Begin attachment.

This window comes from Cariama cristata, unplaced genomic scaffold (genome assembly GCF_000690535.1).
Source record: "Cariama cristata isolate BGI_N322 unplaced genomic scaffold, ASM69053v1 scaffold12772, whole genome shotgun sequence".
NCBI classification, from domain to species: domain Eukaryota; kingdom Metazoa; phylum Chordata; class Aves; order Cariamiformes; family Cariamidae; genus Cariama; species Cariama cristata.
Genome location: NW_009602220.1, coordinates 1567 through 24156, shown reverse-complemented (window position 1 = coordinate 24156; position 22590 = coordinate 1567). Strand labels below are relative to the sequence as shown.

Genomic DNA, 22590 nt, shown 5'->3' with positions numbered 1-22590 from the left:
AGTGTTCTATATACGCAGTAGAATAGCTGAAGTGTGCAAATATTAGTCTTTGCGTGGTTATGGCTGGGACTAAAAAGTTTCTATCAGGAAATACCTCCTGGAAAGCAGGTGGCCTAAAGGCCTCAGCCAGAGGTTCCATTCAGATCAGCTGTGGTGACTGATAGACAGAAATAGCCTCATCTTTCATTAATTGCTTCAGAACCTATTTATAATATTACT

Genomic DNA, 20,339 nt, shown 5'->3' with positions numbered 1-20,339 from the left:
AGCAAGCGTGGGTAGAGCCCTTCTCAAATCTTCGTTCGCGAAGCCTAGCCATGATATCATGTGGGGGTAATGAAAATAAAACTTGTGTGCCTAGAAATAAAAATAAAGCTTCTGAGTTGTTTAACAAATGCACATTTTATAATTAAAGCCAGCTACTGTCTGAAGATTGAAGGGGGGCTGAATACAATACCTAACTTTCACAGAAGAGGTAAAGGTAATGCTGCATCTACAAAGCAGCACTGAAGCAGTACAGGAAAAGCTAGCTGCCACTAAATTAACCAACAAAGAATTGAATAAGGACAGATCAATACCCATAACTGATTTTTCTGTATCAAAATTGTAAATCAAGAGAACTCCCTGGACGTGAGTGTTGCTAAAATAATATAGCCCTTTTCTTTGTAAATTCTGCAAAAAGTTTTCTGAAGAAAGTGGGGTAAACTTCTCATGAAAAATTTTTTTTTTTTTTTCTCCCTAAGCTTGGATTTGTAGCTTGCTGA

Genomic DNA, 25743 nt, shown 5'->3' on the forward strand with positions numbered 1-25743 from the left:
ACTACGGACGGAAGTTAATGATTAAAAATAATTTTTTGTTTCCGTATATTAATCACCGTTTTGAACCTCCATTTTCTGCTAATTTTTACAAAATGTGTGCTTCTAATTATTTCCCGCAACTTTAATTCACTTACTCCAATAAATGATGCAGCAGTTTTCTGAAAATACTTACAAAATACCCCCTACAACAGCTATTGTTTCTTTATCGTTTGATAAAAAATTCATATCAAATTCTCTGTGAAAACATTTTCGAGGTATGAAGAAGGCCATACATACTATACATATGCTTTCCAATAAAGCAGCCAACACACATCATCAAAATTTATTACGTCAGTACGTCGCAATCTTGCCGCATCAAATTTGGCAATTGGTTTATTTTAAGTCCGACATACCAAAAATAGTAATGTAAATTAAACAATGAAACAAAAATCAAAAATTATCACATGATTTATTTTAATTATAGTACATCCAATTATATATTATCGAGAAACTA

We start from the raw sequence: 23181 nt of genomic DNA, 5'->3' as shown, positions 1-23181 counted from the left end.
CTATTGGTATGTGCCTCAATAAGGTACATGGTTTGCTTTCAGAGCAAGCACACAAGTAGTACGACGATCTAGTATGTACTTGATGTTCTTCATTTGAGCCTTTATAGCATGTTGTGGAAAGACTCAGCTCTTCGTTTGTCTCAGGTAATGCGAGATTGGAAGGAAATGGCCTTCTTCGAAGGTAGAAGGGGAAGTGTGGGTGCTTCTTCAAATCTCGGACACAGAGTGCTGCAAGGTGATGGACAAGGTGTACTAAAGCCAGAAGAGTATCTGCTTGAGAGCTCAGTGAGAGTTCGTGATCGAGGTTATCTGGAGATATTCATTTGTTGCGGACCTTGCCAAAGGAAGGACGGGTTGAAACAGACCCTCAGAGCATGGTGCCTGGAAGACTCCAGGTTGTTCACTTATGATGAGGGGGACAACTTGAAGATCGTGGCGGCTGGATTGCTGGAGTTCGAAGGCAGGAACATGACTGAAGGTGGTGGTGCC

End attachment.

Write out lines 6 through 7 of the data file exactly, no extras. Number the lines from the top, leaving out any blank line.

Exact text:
AGTGTTCTATATACGCAGTAGAATAGCTGAAGTGTGCAAATATTAGTCTTTGCGTGGTTATGGCTGGGACTAAAAAGTTTCTATCAGGAAATACCTCCTGGAAAGCAGGTGGCCTAAAGGCCTCAGCCAGAGGTTCCATTCAGATCAGCTGTGGTGACTGATAGACAGAAATAGCCTCATCTTTCATTAATTGCTTCAGAACCTATTTATAATATTACT

Genomic DNA, 20,339 nt, shown 5'->3' with positions numbered 1-20,339 from the left: